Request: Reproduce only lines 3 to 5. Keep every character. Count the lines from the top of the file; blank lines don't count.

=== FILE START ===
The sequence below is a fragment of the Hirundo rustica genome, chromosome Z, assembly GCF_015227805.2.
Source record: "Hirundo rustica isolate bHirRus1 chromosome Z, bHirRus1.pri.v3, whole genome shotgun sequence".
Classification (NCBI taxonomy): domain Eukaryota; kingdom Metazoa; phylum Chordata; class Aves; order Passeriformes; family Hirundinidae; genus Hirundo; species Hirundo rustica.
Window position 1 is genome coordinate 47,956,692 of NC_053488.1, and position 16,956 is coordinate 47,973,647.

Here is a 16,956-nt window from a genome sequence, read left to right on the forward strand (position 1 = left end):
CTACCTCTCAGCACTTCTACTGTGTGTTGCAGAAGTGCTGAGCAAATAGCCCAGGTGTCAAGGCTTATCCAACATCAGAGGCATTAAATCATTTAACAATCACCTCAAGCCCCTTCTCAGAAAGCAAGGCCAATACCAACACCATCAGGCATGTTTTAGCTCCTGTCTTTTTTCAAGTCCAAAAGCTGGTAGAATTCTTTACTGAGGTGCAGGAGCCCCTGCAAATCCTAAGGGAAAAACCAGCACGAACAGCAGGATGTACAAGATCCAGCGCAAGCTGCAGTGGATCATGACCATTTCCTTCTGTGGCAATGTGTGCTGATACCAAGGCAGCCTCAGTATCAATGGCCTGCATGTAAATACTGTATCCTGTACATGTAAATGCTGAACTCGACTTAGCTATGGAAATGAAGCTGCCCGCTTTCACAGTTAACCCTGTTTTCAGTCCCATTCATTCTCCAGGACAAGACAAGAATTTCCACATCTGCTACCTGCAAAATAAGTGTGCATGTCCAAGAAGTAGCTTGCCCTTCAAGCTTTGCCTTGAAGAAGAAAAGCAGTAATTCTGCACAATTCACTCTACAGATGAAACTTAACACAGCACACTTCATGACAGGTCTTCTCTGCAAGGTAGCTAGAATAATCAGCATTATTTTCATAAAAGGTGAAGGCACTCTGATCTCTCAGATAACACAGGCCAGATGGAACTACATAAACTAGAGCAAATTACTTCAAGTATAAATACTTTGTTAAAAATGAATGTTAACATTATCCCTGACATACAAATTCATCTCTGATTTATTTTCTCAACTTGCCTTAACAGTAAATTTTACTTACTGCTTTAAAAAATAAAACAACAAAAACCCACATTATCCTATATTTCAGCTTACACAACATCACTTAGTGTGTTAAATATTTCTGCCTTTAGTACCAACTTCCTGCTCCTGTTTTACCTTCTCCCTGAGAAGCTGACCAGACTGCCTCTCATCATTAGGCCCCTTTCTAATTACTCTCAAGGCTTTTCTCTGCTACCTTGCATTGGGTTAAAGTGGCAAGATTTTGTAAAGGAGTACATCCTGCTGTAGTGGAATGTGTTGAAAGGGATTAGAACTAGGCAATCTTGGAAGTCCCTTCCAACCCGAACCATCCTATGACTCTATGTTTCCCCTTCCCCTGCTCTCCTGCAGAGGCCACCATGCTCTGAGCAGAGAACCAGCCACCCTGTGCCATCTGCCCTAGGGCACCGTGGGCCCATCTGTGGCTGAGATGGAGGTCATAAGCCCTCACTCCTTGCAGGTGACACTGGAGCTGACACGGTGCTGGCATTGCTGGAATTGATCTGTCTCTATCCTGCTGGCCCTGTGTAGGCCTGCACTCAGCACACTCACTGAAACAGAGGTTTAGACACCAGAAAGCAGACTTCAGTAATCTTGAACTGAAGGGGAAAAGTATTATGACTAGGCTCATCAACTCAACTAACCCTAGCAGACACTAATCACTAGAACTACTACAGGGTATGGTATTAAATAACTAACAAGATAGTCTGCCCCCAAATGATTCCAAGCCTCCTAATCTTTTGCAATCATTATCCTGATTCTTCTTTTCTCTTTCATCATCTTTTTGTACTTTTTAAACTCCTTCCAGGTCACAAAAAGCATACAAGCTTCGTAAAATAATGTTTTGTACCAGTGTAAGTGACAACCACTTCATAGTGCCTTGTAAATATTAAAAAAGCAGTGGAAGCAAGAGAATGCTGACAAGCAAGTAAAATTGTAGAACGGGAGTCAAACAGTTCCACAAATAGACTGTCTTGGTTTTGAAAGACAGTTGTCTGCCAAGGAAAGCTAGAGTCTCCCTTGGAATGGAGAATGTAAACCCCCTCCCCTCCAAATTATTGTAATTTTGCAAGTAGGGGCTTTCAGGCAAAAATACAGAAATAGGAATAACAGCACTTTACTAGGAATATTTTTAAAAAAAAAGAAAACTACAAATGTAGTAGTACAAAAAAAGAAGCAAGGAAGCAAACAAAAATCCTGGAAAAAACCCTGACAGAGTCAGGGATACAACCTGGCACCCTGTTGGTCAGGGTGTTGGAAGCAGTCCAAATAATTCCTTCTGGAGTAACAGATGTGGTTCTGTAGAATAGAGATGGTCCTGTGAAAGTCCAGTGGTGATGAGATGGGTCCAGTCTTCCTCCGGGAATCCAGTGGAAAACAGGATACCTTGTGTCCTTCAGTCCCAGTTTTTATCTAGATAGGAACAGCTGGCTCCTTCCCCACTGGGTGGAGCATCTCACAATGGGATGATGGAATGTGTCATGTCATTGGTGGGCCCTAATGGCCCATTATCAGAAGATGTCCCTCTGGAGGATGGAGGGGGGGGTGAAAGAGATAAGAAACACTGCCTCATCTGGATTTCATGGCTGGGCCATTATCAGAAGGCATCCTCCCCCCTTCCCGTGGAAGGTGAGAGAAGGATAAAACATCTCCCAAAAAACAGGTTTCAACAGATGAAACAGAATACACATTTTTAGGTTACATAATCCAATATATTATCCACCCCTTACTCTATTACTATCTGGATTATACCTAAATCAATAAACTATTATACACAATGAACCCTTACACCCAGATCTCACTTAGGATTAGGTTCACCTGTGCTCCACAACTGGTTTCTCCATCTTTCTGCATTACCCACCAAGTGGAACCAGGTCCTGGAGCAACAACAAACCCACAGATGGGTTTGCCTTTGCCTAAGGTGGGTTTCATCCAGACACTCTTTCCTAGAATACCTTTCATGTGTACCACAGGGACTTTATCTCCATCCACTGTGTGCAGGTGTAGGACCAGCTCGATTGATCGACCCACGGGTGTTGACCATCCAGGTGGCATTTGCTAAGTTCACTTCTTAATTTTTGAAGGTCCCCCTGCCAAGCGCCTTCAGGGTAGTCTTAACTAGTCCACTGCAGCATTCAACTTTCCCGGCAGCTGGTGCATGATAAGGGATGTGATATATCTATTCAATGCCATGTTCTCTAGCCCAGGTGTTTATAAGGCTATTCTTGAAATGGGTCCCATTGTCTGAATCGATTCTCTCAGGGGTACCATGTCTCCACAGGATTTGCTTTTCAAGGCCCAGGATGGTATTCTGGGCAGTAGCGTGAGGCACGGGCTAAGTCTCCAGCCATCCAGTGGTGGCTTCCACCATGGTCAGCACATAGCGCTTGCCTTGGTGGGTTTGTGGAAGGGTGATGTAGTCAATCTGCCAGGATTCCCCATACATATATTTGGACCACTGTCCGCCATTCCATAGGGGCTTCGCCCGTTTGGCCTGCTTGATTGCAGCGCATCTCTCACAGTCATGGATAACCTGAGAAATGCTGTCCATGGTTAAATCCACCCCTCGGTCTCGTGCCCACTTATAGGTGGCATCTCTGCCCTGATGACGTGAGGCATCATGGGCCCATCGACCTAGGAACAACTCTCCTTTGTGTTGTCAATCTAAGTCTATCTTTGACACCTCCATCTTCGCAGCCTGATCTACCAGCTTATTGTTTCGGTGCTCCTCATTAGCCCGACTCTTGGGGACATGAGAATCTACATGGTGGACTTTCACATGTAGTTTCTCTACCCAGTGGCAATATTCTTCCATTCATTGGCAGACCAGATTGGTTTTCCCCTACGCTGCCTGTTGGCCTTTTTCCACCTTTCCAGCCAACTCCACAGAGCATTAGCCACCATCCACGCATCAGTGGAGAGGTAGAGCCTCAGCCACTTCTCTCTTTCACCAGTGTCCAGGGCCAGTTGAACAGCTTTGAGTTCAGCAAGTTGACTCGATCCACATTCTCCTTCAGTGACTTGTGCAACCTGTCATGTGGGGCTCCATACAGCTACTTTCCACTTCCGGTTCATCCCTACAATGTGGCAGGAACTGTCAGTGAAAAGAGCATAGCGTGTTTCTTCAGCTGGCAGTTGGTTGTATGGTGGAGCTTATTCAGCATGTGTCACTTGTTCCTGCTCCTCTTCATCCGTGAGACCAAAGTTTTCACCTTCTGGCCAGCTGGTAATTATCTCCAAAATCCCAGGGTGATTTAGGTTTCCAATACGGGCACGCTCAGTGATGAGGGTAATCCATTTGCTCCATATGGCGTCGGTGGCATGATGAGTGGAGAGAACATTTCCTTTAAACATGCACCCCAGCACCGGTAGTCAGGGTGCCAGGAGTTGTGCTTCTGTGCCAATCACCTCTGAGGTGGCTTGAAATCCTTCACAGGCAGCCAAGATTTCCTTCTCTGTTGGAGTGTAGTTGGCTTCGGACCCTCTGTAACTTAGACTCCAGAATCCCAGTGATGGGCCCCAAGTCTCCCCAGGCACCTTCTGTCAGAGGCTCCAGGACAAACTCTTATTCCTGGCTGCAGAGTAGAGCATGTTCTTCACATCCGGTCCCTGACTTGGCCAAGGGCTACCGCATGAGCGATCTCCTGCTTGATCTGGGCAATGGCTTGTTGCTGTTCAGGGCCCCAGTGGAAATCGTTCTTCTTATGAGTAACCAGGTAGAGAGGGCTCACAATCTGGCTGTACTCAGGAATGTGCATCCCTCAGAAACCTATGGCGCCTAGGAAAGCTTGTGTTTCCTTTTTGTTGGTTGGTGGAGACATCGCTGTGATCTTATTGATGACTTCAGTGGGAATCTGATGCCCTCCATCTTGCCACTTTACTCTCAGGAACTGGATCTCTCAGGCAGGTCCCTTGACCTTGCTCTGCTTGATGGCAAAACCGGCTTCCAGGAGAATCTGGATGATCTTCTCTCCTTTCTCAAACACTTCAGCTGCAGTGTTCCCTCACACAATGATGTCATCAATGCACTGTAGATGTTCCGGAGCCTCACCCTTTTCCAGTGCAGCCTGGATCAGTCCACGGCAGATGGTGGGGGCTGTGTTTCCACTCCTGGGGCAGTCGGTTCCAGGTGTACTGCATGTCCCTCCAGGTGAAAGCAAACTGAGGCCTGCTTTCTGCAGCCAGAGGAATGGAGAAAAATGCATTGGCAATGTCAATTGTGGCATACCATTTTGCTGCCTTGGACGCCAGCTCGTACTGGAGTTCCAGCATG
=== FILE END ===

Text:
Classification (NCBI taxonomy): domain Eukaryota; kingdom Metazoa; phylum Chordata; class Aves; order Passeriformes; family Hirundinidae; genus Hirundo; species Hirundo rustica.
Window position 1 is genome coordinate 47,956,692 of NC_053488.1, and position 16,956 is coordinate 47,973,647.

Here is a 16,956-nt window from a genome sequence, read left to right on the forward strand (position 1 = left end):